I give the middle finger to the screen as hard as myself (in reality, that one is pointing at me). Alright, let’s start from scratch. New day, new idea. Fuck it. I have more than 18 hours to spare.

I spend the rest of the morning brainstorming for ideas. It is not a good feeling when you have less than a day on the clock and still no idea of what to make.

Then, a cool, simple idea came forth. What about an exploration game? A game where you had a map the size of the screen and had to explore it? The idea intrigued me, and it was much simpler to implement than any other idea I didn’t have.

I developed a quick engine from scratch and it worked very smoothly. (I also discovered that HTML5 canvas has an excellent masking library, a little hard to get into but versatile).

The graphics here weren’t much of a problem, since it meant to draw a simple map. I booted up Inkscape and breezed through it. I wanted to get an old treasure map feel, and somehow it came out quite nice. It was both fun and fast, which is a first for this LD.

So I have the map, now time to implement the collisions… Wait, fuck. I drew a map without considering at all a possible grid for collisions. How the hell do I implement a collision grid quickly? How do I implement logic so that collisions can disappear and appear?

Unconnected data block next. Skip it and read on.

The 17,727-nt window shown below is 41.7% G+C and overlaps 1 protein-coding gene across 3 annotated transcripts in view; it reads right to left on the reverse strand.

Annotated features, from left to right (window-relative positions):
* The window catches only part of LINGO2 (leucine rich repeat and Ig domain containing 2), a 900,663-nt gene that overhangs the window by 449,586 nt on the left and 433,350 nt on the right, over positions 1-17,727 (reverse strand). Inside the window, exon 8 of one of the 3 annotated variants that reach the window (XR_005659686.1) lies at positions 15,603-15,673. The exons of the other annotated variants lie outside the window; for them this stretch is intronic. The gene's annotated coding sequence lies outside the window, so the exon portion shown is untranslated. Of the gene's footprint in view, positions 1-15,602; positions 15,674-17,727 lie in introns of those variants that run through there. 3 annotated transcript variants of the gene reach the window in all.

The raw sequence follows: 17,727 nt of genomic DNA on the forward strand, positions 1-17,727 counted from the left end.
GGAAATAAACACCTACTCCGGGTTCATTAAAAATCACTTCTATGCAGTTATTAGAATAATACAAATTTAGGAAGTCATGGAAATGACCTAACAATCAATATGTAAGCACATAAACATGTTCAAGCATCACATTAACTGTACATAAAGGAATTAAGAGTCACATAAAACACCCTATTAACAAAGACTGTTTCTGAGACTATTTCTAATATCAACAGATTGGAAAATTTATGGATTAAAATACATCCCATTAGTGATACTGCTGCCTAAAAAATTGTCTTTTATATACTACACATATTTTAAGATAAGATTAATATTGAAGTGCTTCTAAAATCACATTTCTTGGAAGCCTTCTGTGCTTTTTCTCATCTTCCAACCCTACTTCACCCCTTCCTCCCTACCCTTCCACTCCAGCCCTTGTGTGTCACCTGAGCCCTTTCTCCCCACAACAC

This may sound obvious to some of you, but it took me a while before I remembered that the excellent map editor Tiled exists and is at my disposal. I didn’t believe I could use it at first cause last time I used it it didn’t have json export, so it wasn’t useful. But it looks like that the later version implements it. I was creaming my pants with joy.

Implementing the collisions was a breeze, althought quite long.


Based Tiled

Based Tiled


But time flew by and didn’t realize it. It was midnight and I still had to implement logic, story and otehr stuff, I was tired and there were only 4 hours before the end of the compo. I could have stretched it but I didn’t feel it was worth it. So instead I just dropped the compo and aimed directly for the JAM.

Sleeping never felt so sweet.

Day 3

Or: The Good Ending


The 8th of decemeber is a festivity here in Italy, so I had plenty of time to clean up my game.

The morning I spent doing some house chores. I went on with the game in the afternoon. Not much to say here, things went smooth and no real problems arised. The game was “done” before the deadline, as much as a game done in 3 days can be done.

And here it is. Behind the Fog. It’s real, and you can play it here!

Behind the Fog 2

So yeah, that was a wild weekend. I’ve learned a lot, which to me was the most important thing. And I also have a game to show for it! I hope you will play my game and ejoy it as much as I enjoyed making it.

Now for the best part: playing stuff! I have already played some stuff and it’s wicked. Can’t wait to see more.



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One Response to “Behind the Fog – Postmortem”

  1. Instant Noodles says:

    I really liked your game, and the postmortem is quite a useful read, thank you.